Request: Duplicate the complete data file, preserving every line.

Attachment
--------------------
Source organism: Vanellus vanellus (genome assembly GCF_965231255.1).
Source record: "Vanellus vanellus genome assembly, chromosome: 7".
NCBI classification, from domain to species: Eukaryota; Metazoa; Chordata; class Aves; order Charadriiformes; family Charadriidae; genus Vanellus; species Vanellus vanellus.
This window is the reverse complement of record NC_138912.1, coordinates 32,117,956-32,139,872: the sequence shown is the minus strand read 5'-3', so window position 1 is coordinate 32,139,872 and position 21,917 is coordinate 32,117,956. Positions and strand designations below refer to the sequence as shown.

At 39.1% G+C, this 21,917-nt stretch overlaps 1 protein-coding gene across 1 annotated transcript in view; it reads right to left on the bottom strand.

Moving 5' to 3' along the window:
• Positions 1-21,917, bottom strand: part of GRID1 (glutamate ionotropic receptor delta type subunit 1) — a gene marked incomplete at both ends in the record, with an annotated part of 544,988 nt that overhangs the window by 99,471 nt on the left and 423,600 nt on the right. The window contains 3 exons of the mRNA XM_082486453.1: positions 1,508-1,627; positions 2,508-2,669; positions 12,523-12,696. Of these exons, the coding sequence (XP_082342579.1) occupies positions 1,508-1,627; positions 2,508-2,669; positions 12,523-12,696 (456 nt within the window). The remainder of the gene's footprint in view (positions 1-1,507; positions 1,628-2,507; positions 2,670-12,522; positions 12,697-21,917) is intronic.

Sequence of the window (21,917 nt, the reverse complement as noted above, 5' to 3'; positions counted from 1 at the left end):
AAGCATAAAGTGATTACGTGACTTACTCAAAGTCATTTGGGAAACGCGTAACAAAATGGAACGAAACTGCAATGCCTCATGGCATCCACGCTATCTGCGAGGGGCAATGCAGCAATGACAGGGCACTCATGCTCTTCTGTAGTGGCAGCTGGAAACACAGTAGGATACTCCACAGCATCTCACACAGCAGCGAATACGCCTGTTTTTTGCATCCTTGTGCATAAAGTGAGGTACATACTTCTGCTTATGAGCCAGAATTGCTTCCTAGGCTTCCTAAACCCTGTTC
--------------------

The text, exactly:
Source organism: Vanellus vanellus (genome assembly GCF_965231255.1).
Source record: "Vanellus vanellus genome assembly, chromosome: 7".
NCBI classification, from domain to species: Eukaryota; Metazoa; Chordata; class Aves; order Charadriiformes; family Charadriidae; genus Vanellus; species Vanellus vanellus.
This window is the reverse complement of record NC_138912.1, coordinates 32,117,956-32,139,872: the sequence shown is the minus strand read 5'-3', so window position 1 is coordinate 32,139,872 and position 21,917 is coordinate 32,117,956. Positions and strand designations below refer to the sequence as shown.

At 39.1% G+C, this 21,917-nt stretch overlaps 1 protein-coding gene across 1 annotated transcript in view; it reads right to left on the bottom strand.

Moving 5' to 3' along the window:
• Positions 1-21,917, bottom strand: part of GRID1 (glutamate ionotropic receptor delta type subunit 1) — a gene marked incomplete at both ends in the record, with an annotated part of 544,988 nt that overhangs the window by 99,471 nt on the left and 423,600 nt on the right. The window contains 3 exons of the mRNA XM_082486453.1: positions 1,508-1,627; positions 2,508-2,669; positions 12,523-12,696. Of these exons, the coding sequence (XP_082342579.1) occupies positions 1,508-1,627; positions 2,508-2,669; positions 12,523-12,696 (456 nt within the window). The remainder of the gene's footprint in view (positions 1-1,507; positions 1,628-2,507; positions 2,670-12,522; positions 12,697-21,917) is intronic.

Sequence of the window (21,917 nt, the reverse complement as noted above, 5' to 3'; positions counted from 1 at the left end):
AAGCATAAAGTGATTACGTGACTTACTCAAAGTCATTTGGGAAACGCGTAACAAAATGGAACGAAACTGCAATGCCTCATGGCATCCACGCTATCTGCGAGGGGCAATGCAGCAATGACAGGGCACTCATGCTCTTCTGTAGTGGCAGCTGGAAACACAGTAGGATACTCCACAGCATCTCACACAGCAGCGAATACGCCTGTTTTTTGCATCCTTGTGCATAAAGTGAGGTACATACTTCTGCTTATGAGCCAGAATTGCTTCCTAGGCTTCCTAAACCCTGTTC